A local mecca for artists and film audiences
‘People are coming back to the movies, ”says Jacob Burns Film Center Executive Director Mary Jo Ziesel (r), seen here during a screening (and Q&A) of Spencer, about Princess Diana, with film director Pablo Larraín (c) and JBFC’s founding director of film programming Brian Ackerman. Photo> Lynda Shenkman
(Left to right) JBFC Executive Director Mary Jo Ziesel at an Artist-in-Residence Film Premiere with Creative Culture Fellows Ash Goh Hua and Aisha Amin. Photo> Lynda Shenkman
In the summer of 2020, a film enthusiast named Marie Jo Ziesel attended a screening of Ron howardthe documentary of Pavoratti at Pleasantville‘s Jacob Burns Film Center (JBFC). She was so impressed with the theater’s knowledgeable staff and sense of community that she returned the following week for a screening of Bong Joon Ho‘s Parasite.
“It would be amazing to work in a place like this someday,” Ziesel, who also happens to be a director with over 20 years of experience at New York‘s American ballet theater, remembers thinking at the time. Soon after, she applied and landed a job as the new Executive Director of JBFC.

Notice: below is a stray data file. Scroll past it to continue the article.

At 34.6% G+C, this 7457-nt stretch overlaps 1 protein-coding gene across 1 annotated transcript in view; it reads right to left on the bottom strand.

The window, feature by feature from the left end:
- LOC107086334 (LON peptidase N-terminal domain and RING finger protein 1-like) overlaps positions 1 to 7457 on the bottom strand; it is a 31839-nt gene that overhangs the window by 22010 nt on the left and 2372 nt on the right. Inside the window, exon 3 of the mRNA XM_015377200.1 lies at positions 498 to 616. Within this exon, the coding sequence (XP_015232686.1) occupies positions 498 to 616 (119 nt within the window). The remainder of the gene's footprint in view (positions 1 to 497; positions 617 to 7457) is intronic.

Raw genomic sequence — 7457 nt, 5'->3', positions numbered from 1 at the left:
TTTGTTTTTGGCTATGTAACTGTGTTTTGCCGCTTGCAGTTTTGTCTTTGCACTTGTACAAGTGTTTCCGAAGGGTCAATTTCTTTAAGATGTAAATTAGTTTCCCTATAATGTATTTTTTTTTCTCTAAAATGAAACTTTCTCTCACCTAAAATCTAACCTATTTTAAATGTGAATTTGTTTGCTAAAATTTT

“I threw it into the universe, and it happened, so here I am,” Ziesel says.
“She has this incredible energy and good humor, and that came to us like a real breath of fresh air during this tumultuous time ”, says Sean weiner, director of programs at the media arts laboratory at JBFC.
Weiner is also the founding director of Creative Culture, a JBFC program fostering collaboration and support among emerging filmmakers, which Ziesel immediately fascinated with.
Creative Culture consists of two groups – fellows and residents. For the scholarship program, four applicants are selected for each session. They each work on short films at JBFC, receive production material, 24/7 access to the Media Arts Lab and production insurance for location shoots.
“We have fictional filmmakers, documentarists, animators, hybrid storytellers,” Weiner explains. “We want to bring together people who tell stories in all these different ways”,